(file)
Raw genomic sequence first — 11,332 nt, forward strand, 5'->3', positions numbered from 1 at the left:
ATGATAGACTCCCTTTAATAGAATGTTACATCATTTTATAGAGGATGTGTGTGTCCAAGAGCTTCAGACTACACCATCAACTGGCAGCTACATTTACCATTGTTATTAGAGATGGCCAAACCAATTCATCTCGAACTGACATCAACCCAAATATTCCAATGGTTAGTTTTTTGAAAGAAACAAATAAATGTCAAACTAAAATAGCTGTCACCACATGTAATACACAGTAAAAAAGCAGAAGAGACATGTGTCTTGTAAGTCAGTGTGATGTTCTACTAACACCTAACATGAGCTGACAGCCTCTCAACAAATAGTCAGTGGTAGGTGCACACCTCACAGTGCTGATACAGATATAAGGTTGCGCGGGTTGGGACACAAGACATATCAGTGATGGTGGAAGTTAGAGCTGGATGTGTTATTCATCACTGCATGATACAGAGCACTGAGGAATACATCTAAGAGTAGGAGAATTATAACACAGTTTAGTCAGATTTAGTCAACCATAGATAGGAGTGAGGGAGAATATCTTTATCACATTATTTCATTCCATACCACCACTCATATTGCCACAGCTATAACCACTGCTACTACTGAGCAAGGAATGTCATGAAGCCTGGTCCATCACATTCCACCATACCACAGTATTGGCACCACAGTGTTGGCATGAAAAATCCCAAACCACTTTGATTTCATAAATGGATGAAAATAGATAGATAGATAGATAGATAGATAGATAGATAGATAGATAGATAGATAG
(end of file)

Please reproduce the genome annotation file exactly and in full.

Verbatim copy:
Raw genomic sequence first — 11,332 nt, forward strand, 5'->3', positions numbered from 1 at the left:
ATGATAGACTCCCTTTAATAGAATGTTACATCATTTTATAGAGGATGTGTGTGTCCAAGAGCTTCAGACTACACCATCAACTGGCAGCTACATTTACCATTGTTATTAGAGATGGCCAAACCAATTCATCTCGAACTGACATCAACCCAAATATTCCAATGGTTAGTTTTTTGAAAGAAACAAATAAATGTCAAACTAAAATAGCTGTCACCACATGTAATACACAGTAAAAAAGCAGAAGAGACATGTGTCTTGTAAGTCAGTGTGATGTTCTACTAACACCTAACATGAGCTGACAGCCTCTCAACAAATAGTCAGTGGTAGGTGCACACCTCACAGTGCTGATACAGATATAAGGTTGCGCGGGTTGGGACACAAGACATATCAGTGATGGTGGAAGTTAGAGCTGGATGTGTTATTCATCACTGCATGATACAGAGCACTGAGGAATACATCTAAGAGTAGGAGAATTATAACACAGTTTAGTCAGATTTAGTCAACCATAGATAGGAGTGAGGGAGAATATCTTTATCACATTATTTCATTCCATACCACCACTCATATTGCCACAGCTATAACCACTGCTACTACTGAGCAAGGAATGTCATGAAGCCTGGTCCATCACATTCCACCATACCACAGTATTGGCACCACAGTGTTGGCATGAAAAATCCCAAACCACTTTGATTTCATAAATGGATGAAAATAGATAGATAGATAGATAGATAGATAGATAGATAGATAGATAGATAGATAG